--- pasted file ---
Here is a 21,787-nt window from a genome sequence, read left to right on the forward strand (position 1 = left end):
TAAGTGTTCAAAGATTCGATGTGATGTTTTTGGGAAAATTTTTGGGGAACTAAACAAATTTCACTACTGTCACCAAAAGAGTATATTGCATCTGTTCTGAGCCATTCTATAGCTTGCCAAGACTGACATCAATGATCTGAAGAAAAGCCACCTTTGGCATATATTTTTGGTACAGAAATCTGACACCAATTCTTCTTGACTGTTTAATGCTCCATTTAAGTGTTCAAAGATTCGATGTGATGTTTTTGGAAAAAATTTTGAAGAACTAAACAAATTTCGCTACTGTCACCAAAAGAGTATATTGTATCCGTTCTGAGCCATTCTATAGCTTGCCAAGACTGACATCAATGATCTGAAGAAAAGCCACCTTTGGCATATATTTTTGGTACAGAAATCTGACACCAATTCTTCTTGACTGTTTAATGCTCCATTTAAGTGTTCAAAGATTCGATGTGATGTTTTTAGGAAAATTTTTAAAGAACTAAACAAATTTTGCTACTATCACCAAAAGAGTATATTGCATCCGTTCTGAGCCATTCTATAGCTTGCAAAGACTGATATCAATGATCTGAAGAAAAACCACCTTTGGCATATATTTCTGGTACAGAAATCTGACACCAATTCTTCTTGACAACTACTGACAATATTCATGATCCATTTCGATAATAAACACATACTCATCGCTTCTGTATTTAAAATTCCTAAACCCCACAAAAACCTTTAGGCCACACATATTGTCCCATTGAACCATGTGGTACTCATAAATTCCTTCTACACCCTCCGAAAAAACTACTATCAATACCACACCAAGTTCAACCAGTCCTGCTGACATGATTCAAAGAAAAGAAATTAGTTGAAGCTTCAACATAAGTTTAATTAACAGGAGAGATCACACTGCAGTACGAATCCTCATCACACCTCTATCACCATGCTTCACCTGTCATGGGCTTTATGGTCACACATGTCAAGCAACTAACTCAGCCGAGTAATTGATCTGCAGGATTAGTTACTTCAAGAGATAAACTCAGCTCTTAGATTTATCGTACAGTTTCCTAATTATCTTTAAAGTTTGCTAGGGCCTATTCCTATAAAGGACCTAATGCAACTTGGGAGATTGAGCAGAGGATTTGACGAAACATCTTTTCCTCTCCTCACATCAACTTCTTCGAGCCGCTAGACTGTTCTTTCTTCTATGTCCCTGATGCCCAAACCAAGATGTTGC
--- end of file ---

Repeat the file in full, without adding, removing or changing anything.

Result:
Here is a 21,787-nt window from a genome sequence, read left to right on the forward strand (position 1 = left end):
TAAGTGTTCAAAGATTCGATGTGATGTTTTTGGGAAAATTTTTGGGGAACTAAACAAATTTCACTACTGTCACCAAAAGAGTATATTGCATCTGTTCTGAGCCATTCTATAGCTTGCCAAGACTGACATCAATGATCTGAAGAAAAGCCACCTTTGGCATATATTTTTGGTACAGAAATCTGACACCAATTCTTCTTGACTGTTTAATGCTCCATTTAAGTGTTCAAAGATTCGATGTGATGTTTTTGGAAAAAATTTTGAAGAACTAAACAAATTTCGCTACTGTCACCAAAAGAGTATATTGTATCCGTTCTGAGCCATTCTATAGCTTGCCAAGACTGACATCAATGATCTGAAGAAAAGCCACCTTTGGCATATATTTTTGGTACAGAAATCTGACACCAATTCTTCTTGACTGTTTAATGCTCCATTTAAGTGTTCAAAGATTCGATGTGATGTTTTTAGGAAAATTTTTAAAGAACTAAACAAATTTTGCTACTATCACCAAAAGAGTATATTGCATCCGTTCTGAGCCATTCTATAGCTTGCAAAGACTGATATCAATGATCTGAAGAAAAACCACCTTTGGCATATATTTCTGGTACAGAAATCTGACACCAATTCTTCTTGACAACTACTGACAATATTCATGATCCATTTCGATAATAAACACATACTCATCGCTTCTGTATTTAAAATTCCTAAACCCCACAAAAACCTTTAGGCCACACATATTGTCCCATTGAACCATGTGGTACTCATAAATTCCTTCTACACCCTCCGAAAAAACTACTATCAATACCACACCAAGTTCAACCAGTCCTGCTGACATGATTCAAAGAAAAGAAATTAGTTGAAGCTTCAACATAAGTTTAATTAACAGGAGAGATCACACTGCAGTACGAATCCTCATCACACCTCTATCACCATGCTTCACCTGTCATGGGCTTTATGGTCACACATGTCAAGCAACTAACTCAGCCGAGTAATTGATCTGCAGGATTAGTTACTTCAAGAGATAAACTCAGCTCTTAGATTTATCGTACAGTTTCCTAATTATCTTTAAAGTTTGCTAGGGCCTATTCCTATAAAGGACCTAATGCAACTTGGGAGATTGAGCAGAGGATTTGACGAAACATCTTTTCCTCTCCTCACATCAACTTCTTCGAGCCGCTAGACTGTTCTTTCTTCTATGTCCCTGATGCCCAAACCAAGATGTTGC